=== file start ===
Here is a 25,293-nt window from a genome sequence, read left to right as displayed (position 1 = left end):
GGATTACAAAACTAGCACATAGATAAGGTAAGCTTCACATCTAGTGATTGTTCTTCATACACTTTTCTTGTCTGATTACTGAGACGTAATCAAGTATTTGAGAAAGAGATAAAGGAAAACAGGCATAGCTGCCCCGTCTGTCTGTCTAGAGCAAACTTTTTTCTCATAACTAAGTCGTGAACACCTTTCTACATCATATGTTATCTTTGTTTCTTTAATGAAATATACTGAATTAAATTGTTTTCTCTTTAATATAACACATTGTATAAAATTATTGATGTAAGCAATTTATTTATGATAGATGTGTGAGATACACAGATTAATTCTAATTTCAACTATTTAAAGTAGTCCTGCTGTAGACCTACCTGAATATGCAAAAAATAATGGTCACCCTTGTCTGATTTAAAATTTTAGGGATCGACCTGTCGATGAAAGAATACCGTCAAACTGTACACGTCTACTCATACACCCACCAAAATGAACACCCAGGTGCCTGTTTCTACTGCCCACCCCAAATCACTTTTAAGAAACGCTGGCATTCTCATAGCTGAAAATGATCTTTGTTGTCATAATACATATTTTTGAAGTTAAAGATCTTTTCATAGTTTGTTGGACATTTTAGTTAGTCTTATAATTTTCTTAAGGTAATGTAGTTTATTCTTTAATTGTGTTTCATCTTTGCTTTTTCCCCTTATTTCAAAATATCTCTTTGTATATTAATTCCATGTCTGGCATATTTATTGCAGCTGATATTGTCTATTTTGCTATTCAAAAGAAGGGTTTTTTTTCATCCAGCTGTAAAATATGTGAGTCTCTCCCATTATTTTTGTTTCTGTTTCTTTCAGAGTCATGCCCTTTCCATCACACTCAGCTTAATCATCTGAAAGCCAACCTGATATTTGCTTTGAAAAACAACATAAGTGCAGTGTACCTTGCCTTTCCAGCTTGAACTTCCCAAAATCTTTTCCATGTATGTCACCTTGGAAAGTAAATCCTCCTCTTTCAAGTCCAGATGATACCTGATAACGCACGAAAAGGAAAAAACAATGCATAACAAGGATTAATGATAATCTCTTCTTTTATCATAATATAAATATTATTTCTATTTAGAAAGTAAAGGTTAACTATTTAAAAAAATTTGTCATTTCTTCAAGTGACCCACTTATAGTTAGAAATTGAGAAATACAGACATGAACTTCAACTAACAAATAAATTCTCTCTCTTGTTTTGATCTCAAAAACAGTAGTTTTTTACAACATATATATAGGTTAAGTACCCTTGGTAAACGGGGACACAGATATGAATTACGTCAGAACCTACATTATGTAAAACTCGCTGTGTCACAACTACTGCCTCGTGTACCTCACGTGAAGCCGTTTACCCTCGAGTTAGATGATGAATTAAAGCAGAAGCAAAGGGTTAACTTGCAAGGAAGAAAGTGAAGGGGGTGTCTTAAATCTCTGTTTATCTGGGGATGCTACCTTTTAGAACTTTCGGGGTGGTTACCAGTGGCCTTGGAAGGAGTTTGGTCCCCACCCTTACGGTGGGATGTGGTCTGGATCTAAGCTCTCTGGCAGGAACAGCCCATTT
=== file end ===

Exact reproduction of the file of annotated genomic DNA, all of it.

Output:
Here is a 25,293-nt window from a genome sequence, read left to right as displayed (position 1 = left end):
GGATTACAAAACTAGCACATAGATAAGGTAAGCTTCACATCTAGTGATTGTTCTTCATACACTTTTCTTGTCTGATTACTGAGACGTAATCAAGTATTTGAGAAAGAGATAAAGGAAAACAGGCATAGCTGCCCCGTCTGTCTGTCTAGAGCAAACTTTTTTCTCATAACTAAGTCGTGAACACCTTTCTACATCATATGTTATCTTTGTTTCTTTAATGAAATATACTGAATTAAATTGTTTTCTCTTTAATATAACACATTGTATAAAATTATTGATGTAAGCAATTTATTTATGATAGATGTGTGAGATACACAGATTAATTCTAATTTCAACTATTTAAAGTAGTCCTGCTGTAGACCTACCTGAATATGCAAAAAATAATGGTCACCCTTGTCTGATTTAAAATTTTAGGGATCGACCTGTCGATGAAAGAATACCGTCAAACTGTACACGTCTACTCATACACCCACCAAAATGAACACCCAGGTGCCTGTTTCTACTGCCCACCCCAAATCACTTTTAAGAAACGCTGGCATTCTCATAGCTGAAAATGATCTTTGTTGTCATAATACATATTTTTGAAGTTAAAGATCTTTTCATAGTTTGTTGGACATTTTAGTTAGTCTTATAATTTTCTTAAGGTAATGTAGTTTATTCTTTAATTGTGTTTCATCTTTGCTTTTTCCCCTTATTTCAAAATATCTCTTTGTATATTAATTCCATGTCTGGCATATTTATTGCAGCTGATATTGTCTATTTTGCTATTCAAAAGAAGGGTTTTTTTTCATCCAGCTGTAAAATATGTGAGTCTCTCCCATTATTTTTGTTTCTGTTTCTTTCAGAGTCATGCCCTTTCCATCACACTCAGCTTAATCATCTGAAAGCCAACCTGATATTTGCTTTGAAAAACAACATAAGTGCAGTGTACCTTGCCTTTCCAGCTTGAACTTCCCAAAATCTTTTCCATGTATGTCACCTTGGAAAGTAAATCCTCCTCTTTCAAGTCCAGATGATACCTGATAACGCACGAAAAGGAAAAAACAATGCATAACAAGGATTAATGATAATCTCTTCTTTTATCATAATATAAATATTATTTCTATTTAGAAAGTAAAGGTTAACTATTTAAAAAAATTTGTCATTTCTTCAAGTGACCCACTTATAGTTAGAAATTGAGAAATACAGACATGAACTTCAACTAACAAATAAATTCTCTCTCTTGTTTTGATCTCAAAAACAGTAGTTTTTTACAACATATATATAGGTTAAGTACCCTTGGTAAACGGGGACACAGATATGAATTACGTCAGAACCTACATTATGTAAAACTCGCTGTGTCACAACTACTGCCTCGTGTACCTCACGTGAAGCCGTTTACCCTCGAGTTAGATGATGAATTAAAGCAGAAGCAAAGGGTTAACTTGCAAGGAAGAAAGTGAAGGGGGTGTCTTAAATCTCTGTTTATCTGGGGATGCTACCTTTTAGAACTTTCGGGGTGGTTACCAGTGGCCTTGGAAGGAGTTTGGTCCCCACCCTTACGGTGGGATGTGGTCTGGATCTAAGCTCTCTGGCAGGAACAGCCCATTT